Getting it right can produce some truly impressive work. I'm thinking particularly of Ian McDonald, whose 'Brasyl', 'Cybereabad Days' and 'River of Gods' are mind-spinning books where near-future tech has shifted society in a direction which is recognisably still of our world, but just out of reach enough for it to feel alien and disconcerting.
Lauren Beukes has had a good go at following this McDonald-like path, and the thriller elements of her novel are well-drawn, but she's rather hamstrung by the other side of the equation: making 'Moxyland' a youth novel which can be read by mobile-tech literate people of 2010. There is also the analogy with apartheid with youth disenfranchisement which feels a little too heavy-handed.
For these reasons 'Moxyland' falls short of being classic SF, but there is the germ of a good SF writer here provided Beaukes is willing to let go the reins a little more.
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1 of 1 people found the following review helpful
3.0 out of 5 stars welcome to the near future, 3 Jan 2010
By 
Paul Tapner (poole dorset england) - See all my reviews
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This review is from: Moxyland (Paperback)
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a 304 page novel set in near future south africa. It features four different main characters who are all young people all getting by in various ways.

there are lots of short chapters, each narrated in first person present tense by one of the four. And they all talk in a style that is initially difficult to get used to, not least because a lot of it is related to gadgets and technology.

We follow these four characters as they get through their daily lives. Which is pretty much all that happens in the first two hundred pages. You do get to grips with the writing as it goes along and it becomes an easier read, but none of the characters ever become desperately appealing.

come the last hundred pages things do get more involving when a protest leads to various complications. But at no time are the protestors all that sympathetic and frankly I found the characters who espoused the system's line to things more sympathetic.

All of the characters have grown and changed somewhat by the end. But not so much that I'd really want to encounter any of them again.

In the end this is about four people learning that life isn't fair. Get used to it kids.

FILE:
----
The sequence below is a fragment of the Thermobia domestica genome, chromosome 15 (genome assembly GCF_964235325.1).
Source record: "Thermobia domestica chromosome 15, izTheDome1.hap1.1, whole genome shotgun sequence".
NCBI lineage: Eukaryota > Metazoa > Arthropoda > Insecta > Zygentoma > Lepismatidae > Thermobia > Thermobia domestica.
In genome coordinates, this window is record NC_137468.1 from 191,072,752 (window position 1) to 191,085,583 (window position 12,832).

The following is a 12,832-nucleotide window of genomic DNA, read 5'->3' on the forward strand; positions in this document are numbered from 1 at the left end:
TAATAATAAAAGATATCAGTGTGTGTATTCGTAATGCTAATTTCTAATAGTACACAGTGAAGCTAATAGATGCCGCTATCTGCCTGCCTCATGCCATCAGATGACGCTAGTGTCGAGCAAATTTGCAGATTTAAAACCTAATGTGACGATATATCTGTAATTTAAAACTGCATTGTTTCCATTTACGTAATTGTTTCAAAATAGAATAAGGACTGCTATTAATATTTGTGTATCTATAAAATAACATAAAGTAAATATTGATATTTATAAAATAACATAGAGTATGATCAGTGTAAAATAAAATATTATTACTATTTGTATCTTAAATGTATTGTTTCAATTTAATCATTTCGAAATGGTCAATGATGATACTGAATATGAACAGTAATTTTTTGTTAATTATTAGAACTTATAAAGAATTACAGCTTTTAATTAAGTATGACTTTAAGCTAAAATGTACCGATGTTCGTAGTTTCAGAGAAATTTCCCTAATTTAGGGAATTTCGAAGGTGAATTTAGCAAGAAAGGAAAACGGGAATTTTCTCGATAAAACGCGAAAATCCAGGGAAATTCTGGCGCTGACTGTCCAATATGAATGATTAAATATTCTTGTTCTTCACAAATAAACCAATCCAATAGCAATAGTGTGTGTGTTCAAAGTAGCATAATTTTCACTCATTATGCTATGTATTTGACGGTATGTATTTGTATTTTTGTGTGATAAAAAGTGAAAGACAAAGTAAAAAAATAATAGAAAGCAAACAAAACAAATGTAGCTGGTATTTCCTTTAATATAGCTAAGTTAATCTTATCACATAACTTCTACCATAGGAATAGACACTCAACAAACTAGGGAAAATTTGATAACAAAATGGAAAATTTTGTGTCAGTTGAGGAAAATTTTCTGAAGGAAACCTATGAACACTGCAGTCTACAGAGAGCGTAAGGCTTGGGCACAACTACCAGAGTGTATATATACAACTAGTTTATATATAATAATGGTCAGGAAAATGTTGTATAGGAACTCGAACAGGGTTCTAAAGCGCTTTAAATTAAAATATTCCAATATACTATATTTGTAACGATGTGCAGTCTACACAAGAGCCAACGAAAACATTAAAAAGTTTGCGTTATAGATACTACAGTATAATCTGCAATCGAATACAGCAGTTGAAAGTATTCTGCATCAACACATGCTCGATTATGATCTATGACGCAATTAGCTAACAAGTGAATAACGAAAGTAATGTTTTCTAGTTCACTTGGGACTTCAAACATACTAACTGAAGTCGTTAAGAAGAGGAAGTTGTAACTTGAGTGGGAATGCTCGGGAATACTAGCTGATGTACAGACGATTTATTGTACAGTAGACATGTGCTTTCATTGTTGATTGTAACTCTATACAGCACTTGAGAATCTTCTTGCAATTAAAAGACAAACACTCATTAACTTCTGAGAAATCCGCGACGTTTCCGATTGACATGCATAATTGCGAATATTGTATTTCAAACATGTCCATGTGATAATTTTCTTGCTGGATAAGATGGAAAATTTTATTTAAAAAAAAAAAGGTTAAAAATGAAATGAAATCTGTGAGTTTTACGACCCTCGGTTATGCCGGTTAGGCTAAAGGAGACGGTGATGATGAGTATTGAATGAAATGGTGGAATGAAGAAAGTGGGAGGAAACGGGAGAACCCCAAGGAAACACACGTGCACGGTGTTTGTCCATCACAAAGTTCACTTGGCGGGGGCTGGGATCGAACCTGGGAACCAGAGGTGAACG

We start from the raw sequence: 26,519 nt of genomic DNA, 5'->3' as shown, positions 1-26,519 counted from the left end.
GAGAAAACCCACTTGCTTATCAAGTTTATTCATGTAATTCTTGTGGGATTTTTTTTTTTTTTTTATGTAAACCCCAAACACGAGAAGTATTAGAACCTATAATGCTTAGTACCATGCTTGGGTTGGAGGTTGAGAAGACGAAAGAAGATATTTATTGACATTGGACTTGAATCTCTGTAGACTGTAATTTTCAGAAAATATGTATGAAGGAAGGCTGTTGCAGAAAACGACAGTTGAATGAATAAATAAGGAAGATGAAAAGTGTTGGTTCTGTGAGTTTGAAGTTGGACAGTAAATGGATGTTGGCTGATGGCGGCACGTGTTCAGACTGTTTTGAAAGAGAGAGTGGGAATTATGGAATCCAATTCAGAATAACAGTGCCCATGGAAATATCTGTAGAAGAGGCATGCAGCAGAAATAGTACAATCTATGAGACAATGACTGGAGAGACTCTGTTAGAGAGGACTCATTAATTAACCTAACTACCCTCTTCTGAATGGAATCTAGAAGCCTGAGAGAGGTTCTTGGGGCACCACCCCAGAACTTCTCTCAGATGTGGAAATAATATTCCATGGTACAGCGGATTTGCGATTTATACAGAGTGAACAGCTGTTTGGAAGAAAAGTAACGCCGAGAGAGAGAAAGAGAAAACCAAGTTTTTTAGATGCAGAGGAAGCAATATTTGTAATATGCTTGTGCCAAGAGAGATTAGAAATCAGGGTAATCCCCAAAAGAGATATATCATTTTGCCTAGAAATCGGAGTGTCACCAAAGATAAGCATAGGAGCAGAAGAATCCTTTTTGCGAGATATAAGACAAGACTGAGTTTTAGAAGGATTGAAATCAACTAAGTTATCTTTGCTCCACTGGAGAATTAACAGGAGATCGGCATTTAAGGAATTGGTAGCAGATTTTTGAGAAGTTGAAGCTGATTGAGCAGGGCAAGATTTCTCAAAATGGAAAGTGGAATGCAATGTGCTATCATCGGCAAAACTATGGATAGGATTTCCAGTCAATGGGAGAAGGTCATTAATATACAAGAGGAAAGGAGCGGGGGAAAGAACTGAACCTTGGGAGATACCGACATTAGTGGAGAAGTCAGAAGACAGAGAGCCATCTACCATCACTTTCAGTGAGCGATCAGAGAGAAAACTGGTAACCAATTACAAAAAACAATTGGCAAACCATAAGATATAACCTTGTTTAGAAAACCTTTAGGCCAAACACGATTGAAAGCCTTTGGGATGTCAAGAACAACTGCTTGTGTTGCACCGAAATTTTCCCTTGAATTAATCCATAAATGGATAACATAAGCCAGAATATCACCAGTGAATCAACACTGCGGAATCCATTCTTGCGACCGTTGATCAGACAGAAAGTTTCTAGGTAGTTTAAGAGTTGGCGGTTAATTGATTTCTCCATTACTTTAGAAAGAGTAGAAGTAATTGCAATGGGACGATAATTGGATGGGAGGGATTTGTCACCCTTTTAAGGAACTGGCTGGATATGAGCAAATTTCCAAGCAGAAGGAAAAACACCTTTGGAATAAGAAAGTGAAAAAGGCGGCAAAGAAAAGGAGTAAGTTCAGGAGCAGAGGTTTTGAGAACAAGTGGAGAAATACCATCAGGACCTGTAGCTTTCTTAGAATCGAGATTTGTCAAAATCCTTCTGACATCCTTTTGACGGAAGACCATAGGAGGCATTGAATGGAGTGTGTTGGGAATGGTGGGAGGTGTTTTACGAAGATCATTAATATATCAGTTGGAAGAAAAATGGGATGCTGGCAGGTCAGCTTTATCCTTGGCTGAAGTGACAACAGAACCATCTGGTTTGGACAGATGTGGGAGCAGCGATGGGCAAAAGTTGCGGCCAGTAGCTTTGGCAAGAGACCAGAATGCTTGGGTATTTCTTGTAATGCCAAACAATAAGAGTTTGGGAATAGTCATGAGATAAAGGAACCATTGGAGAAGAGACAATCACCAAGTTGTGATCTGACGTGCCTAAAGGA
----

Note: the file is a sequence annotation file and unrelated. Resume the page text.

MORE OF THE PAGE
There is also a short afterword from the writer which is quite interesting
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1 of 1 people found the following review helpful
5.0 out of 5 stars Cyberpunk with soul, 18 Dec 2009
This review is from: Moxyland (Paperback)
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Lauren Beukes creates a compelling future world in this paranoid cyberpunk thriller. I won't be upgrading my cellphone for a while, no matter how good the offers! But cellphones are incidental to the story here, just as they are in real life. It's the people that matter.

This is a complex story, but the author keeps a great sense of momentum. This is helped immensely by clearly flagging each chapter with the name of the character whose point-of-view we're about to be in.

And it's the people that matter, how their stories start to collide and entwine, how our own sympathies change as more is revealed. We wonder what it must be like to live in this future world. We probably wouldn't like it. But we'd get by.

This is all done really well and I enjoyed meeting these people. They reveal more about themselves as the plot unfolds. And this is the strength of the book. OK Buerkes creates an intriguing and richly-realised possible future but it's the people in the story who matter - their passions, uncertainties, shifting relationships, duplicities, their own understanding of the world they live in. Cyberpunk with soul.
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2 of 2 people found the following review helpful
5.0 out of 5 stars Thought-provoking dystopia, 11 April 2011
After reading and loving Zoo City, when I made one of my rare visits to a brick-and-mortar bookstore - rare out of self-protection really; I can't resist buying at least one book whenever I go into one - and seeing a copy of Moxyland on the shelves, I snatched it up, since I couldn't wait to sample more of Lauren Beukes' excellent writing.

Moxyland is very much a dystopic novel, but in some ways it's scarily close to reality: the rise of smartphones, the ability to pay with your phone, the way we have come to depend on a working (mobile) internet connection and how much easier it has become for the authorities to track our every move. This is emphasized by Beukes' afterword, written for the Angry Robot editions, in which she details the real-world developments that have caught up to her narrative, since she wrote the book. The South Africa of Moxyland is a totalitarian state, very Orwellian in feel, but updated to tomorrow. It's no longer doublespeak and doublethink, but doublelive. Lerato's layering of misdirections and hiding her true communications behind innocuous ones and Toby's intricately built public persona for his Diary streamcast, to point out two examples, illustrate how rigidly people have to conform to their classes or risk becoming disconnected and disenfranchised. To break out of the mould, you have to do so in complete secrecy or risk the consequences.